- Attractive Options for Modular Energy Architecture: the Bloom Energy Server
- Snowmobile Ride Around Wind Power Project
- Renault Zoe EV Could Have 220-Mile Range & Low Price
- David Roberts: “no struggle between philosophies happening in U.S. climate politics, only a struggle among economic interests.”
- Clean Links (Solar, Wind, Wave, Clean Transportation, Energy Efficiency, Clean Energy Policy, & Cleantech Innovation Link Party)
- Renewables Now Cheaper than Coal in Michigan, Could Be $5-Billion Industry
Posted: 28 Feb 2012 11:21 AM PST
Bloom Energy Server provides continuous onsite electricity from wide range of renewable or traditional fuel sources
Hardly more than two years ago in Sunnyvale, CA, Bloom Energy Corporation, founded in 2001, announced its commitment to changing the way people generate and consume energy. To accomplish this, it offered the Bloom Energy Server, a solid oxide fuel cell (SOFC) technology reputed to offer "a cleaner, more reliable, and more affordable alternative to both today's electric grid as well as traditional renewable energy sources."
In attendance at this event held at eBay Inc. headquarters were former California Governor Arnold Schwarzenegger, General Colin Powell, and several of its early customers, including Cox Enterprises, Bank of America, eBay, and Google, among others. The company continues moving forward, along with its customers. Earlier this month, Cox Enterprises announced the installation of five fuel cells at its San Diego subsidiary. The fuel cells join nine previous alternative energy projects in California. Combined, Cox’s 14 alternative energy installations in California are preventing some 15,500 tons of carbon emissions from entering the environment.
Bloom's fuel cell technology is fundamentally different from the legacy hydrogen fuel cells most people are familiar with. The Bloom Energy Server is distinct in four primary ways: it uses lower cost materials, provides unmatched efficiency in converting fuel to electricity, has the ability to run on a wide range of renewable or traditional fuels, and is more easily deployed and maintained.
More important, unlike traditional renewable energy technologies, like solar and wind, which are intermittent, Bloom's energy server can provide renewable power 24/7.
Specifically, each Bloom Energy Server – roughly the size of a parking space – provides 100 kilowatts (kW) of power. Translated in terms of capacity, each system can generate enough power for approximately 100 average U.S. homes, or a small office building. Modular architecture allows customers to start small and "pay as they grow," states Bloom.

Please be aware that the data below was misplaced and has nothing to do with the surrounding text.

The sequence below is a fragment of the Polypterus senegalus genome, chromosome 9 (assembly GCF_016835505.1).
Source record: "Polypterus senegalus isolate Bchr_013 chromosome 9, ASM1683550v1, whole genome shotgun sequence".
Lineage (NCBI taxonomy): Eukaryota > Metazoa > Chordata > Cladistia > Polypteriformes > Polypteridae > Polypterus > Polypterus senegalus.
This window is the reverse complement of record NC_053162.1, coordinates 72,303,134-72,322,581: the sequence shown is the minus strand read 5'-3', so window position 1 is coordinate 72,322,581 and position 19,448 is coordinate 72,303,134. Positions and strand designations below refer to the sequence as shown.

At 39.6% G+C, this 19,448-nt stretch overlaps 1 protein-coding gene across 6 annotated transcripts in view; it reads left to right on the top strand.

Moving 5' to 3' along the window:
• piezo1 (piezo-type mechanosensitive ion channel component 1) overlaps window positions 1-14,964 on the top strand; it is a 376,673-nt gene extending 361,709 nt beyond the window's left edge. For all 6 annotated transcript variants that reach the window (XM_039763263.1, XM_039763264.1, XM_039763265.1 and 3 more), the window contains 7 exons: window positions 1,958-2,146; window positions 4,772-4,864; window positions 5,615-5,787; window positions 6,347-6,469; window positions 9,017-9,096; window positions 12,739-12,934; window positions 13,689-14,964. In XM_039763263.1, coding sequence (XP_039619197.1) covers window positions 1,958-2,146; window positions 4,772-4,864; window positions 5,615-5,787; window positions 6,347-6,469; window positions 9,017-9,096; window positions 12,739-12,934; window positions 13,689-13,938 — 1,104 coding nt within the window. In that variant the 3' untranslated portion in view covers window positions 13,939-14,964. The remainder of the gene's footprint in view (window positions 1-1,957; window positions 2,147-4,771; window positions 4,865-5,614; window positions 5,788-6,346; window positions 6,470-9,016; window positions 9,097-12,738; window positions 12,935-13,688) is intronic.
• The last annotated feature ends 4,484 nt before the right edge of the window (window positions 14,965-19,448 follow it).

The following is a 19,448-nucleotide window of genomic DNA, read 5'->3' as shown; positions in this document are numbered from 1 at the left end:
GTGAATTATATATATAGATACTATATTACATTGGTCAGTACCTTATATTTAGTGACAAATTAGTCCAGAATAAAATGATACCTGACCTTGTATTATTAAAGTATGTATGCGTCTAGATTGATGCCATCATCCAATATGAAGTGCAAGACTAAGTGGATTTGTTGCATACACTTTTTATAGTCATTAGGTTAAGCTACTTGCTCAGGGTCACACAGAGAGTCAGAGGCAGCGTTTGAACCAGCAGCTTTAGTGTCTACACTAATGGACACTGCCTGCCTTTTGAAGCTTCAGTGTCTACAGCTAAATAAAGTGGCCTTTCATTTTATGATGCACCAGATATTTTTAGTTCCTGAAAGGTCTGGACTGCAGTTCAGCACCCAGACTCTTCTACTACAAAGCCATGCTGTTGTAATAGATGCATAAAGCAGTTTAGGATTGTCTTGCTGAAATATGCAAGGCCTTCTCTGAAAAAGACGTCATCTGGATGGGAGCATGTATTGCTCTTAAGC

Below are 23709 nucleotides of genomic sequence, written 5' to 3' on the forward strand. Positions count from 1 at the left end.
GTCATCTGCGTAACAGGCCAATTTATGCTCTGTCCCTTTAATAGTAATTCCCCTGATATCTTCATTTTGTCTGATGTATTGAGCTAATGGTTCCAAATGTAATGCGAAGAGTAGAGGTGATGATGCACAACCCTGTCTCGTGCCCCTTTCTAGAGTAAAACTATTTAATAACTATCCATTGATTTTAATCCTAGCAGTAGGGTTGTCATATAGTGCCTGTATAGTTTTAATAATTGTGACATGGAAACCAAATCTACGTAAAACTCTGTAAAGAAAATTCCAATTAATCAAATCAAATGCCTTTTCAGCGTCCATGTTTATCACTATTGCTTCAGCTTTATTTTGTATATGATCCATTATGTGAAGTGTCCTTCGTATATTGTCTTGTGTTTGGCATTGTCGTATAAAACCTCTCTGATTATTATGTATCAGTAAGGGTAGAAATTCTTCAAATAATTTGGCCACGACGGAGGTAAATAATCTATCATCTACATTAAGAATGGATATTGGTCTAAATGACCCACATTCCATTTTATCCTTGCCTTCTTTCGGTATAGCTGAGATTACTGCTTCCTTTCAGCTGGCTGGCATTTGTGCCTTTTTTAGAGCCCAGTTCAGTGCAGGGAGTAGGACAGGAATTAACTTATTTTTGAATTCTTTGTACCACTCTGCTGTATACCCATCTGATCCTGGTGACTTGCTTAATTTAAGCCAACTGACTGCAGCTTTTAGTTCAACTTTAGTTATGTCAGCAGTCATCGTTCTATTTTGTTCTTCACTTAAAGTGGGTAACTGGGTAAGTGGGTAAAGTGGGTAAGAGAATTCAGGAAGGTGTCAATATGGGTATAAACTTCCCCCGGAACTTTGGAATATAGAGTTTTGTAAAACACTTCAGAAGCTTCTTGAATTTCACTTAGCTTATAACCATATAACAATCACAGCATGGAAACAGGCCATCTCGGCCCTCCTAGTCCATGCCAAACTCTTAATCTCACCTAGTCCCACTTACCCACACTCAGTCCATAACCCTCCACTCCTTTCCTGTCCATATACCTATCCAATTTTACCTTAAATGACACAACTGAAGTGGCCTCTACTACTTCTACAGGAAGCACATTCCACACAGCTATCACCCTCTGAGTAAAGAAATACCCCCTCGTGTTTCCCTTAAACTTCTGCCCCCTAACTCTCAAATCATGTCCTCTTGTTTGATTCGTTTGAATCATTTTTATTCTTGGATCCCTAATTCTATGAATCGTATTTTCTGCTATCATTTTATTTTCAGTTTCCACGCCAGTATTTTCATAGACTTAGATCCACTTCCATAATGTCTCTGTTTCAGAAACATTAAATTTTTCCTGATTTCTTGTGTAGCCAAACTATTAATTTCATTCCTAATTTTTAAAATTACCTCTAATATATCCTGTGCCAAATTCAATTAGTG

Customers buying Bloom's systems are told to expect a 3-5 year payback on their capital investment from the energy cost savings.
"Bloom Energy is dedicated to making clean, reliable energy affordable for everyone in the world," said Dr. KR Sridhar, principal co-founder and CEO of Bloom Energy. "We believe that we can have the same kind of impact on energy that the mobile phone had on communications. Just as cell phones circumvented landlines to proliferate telephony, Bloom Energy will enable the adoption of distributed power as a smarter, localized energy source. Our customers are the cornerstone of that vision and we are thrilled to be working with industry leading companies to lower their energy costs, reduce their carbon footprint, improve their energy security, and showcase their commitment to a better future."
History & How it Works
Bloom Energy can trace its roots to the NASA Mars space program. For NASA, Sridhar and his team were charged with building technology to help sustain life on Mars using solar energy and water to produce air to breath and fuel for transportation. They soon realized that their technology could have an even greater impact here on Earth and began work on what would become the Bloom Energy Server.
The Bloom Energy Server converts air and nearly any fuel source – ranging from natural gas to a wide range of biogases – into electricity via a clean electrochemical process, not combustion.
This animation on how a solid oxide fuel cell works is useful. We look forward to hearing much more about advances in renewable energy from Bloom Energy.
Photos: Bloom Energy
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Posted: 28 Feb 2012 08:05 AM PST
Basically, snowmobilers will meet at First Wind's wind power project at Sheffield Mountain and will get to tour the wind turbines up-close while also enjoying the beautiful natural scenery of the area and a barbecue lunch.
Here’s a (sort of sales-y) video on the Sheffield Wind project via First Wind, which basically nails some of the biggest benefits of wind energy and wind farm development everywhere:
First Wind also noted in its announcement about this snowmobile ride that it will make a $1,000 donation to VAST – the Vermont Association of Snow Travelers.
More details are available at First Wind if you are in that area and interested in participating in the snowmobile ride.
Photos by Harman Clark via First Wind
Posted: 28 Feb 2012 07:48 AM PST
Put in other terms, the Renault Zoe EV would have a similar range as the Tesla Roadster or base Model S, but it would be about 3 times cheaper. And, as Chris notes, 200 miles is plenty satisfactory for most driver’s needs.
How is Renault doing it?
“The secret is that, unlike Nissan and its Leaf, Renault leases the battery to customers, rather than sell the whole package, at a cost of €100, or about $125, per month,” Chris notes.
We’ll see if this sparks such policies from other companies offering electric vehicles (and which companies aren’t these days).
Posted: 28 Feb 2012 07:23 AM PST
David Roberts of Grist posted a wonderful critique of climate policy debate terminology on Grist yesterday. He tackles the myth that carbon pricing is a liberal policy, as well as the myth that there’s a huge difference between carbon pricing and a carbon tax. Here’s the full post:
by David Roberts
Ezra Klein had an interesting post last week about the arbitrary nature of what gets coded "left" and "right" in today's policy debates. He mentions cap-and-trade, which was the subject of bipartisan consensus from 2000 to 2008, at which point it abruptly became socialist.